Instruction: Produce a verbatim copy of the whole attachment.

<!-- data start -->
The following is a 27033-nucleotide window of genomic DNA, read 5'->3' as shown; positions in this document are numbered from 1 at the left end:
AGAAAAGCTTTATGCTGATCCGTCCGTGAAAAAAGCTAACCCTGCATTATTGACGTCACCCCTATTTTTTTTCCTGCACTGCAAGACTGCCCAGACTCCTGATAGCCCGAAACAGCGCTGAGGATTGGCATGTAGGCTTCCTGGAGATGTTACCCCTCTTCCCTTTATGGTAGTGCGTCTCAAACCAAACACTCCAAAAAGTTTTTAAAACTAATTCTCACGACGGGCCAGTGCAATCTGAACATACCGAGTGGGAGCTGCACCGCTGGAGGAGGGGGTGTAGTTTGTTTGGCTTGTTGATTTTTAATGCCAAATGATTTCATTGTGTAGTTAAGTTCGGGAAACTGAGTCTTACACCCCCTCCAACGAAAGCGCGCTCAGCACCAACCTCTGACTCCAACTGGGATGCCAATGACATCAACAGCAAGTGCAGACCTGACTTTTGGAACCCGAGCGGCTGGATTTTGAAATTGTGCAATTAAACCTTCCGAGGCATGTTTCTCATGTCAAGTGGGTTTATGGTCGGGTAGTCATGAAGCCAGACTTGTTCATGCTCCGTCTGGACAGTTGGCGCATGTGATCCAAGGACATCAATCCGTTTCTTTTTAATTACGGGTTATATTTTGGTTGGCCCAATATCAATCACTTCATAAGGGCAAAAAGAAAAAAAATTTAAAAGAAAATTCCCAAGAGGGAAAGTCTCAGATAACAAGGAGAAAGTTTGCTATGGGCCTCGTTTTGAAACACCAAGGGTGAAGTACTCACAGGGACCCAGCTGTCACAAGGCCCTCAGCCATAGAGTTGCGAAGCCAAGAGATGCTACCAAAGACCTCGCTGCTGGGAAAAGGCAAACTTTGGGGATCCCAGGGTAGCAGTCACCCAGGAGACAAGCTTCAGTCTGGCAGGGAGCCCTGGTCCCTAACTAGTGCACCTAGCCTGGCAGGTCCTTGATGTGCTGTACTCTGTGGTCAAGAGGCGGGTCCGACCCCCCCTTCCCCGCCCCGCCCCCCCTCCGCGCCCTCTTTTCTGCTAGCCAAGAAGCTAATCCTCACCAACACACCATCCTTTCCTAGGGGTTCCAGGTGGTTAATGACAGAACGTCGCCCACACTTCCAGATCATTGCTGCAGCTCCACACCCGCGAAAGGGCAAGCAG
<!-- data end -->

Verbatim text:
The following is a 27033-nucleotide window of genomic DNA, read 5'->3' as shown; positions in this document are numbered from 1 at the left end:
AGAAAAGCTTTATGCTGATCCGTCCGTGAAAAAAGCTAACCCTGCATTATTGACGTCACCCCTATTTTTTTTCCTGCACTGCAAGACTGCCCAGACTCCTGATAGCCCGAAACAGCGCTGAGGATTGGCATGTAGGCTTCCTGGAGATGTTACCCCTCTTCCCTTTATGGTAGTGCGTCTCAAACCAAACACTCCAAAAAGTTTTTAAAACTAATTCTCACGACGGGCCAGTGCAATCTGAACATACCGAGTGGGAGCTGCACCGCTGGAGGAGGGGGTGTAGTTTGTTTGGCTTGTTGATTTTTAATGCCAAATGATTTCATTGTGTAGTTAAGTTCGGGAAACTGAGTCTTACACCCCCTCCAACGAAAGCGCGCTCAGCACCAACCTCTGACTCCAACTGGGATGCCAATGACATCAACAGCAAGTGCAGACCTGACTTTTGGAACCCGAGCGGCTGGATTTTGAAATTGTGCAATTAAACCTTCCGAGGCATGTTTCTCATGTCAAGTGGGTTTATGGTCGGGTAGTCATGAAGCCAGACTTGTTCATGCTCCGTCTGGACAGTTGGCGCATGTGATCCAAGGACATCAATCCGTTTCTTTTTAATTACGGGTTATATTTTGGTTGGCCCAATATCAATCACTTCATAAGGGCAAAAAGAAAAAAAATTTAAAAGAAAATTCCCAAGAGGGAAAGTCTCAGATAACAAGGAGAAAGTTTGCTATGGGCCTCGTTTTGAAACACCAAGGGTGAAGTACTCACAGGGACCCAGCTGTCACAAGGCCCTCAGCCATAGAGTTGCGAAGCCAAGAGATGCTACCAAAGACCTCGCTGCTGGGAAAAGGCAAACTTTGGGGATCCCAGGGTAGCAGTCACCCAGGAGACAAGCTTCAGTCTGGCAGGGAGCCCTGGTCCCTAACTAGTGCACCTAGCCTGGCAGGTCCTTGATGTGCTGTACTCTGTGGTCAAGAGGCGGGTCCGACCCCCCCTTCCCCGCCCCGCCCCCCCTCCGCGCCCTCTTTTCTGCTAGCCAAGAAGCTAATCCTCACCAACACACCATCCTTTCCTAGGGGTTCCAGGTGGTTAATGACAGAACGTCGCCCACACTTCCAGATCATTGCTGCAGCTCCACACCCGCGAAAGGGCAAGCAG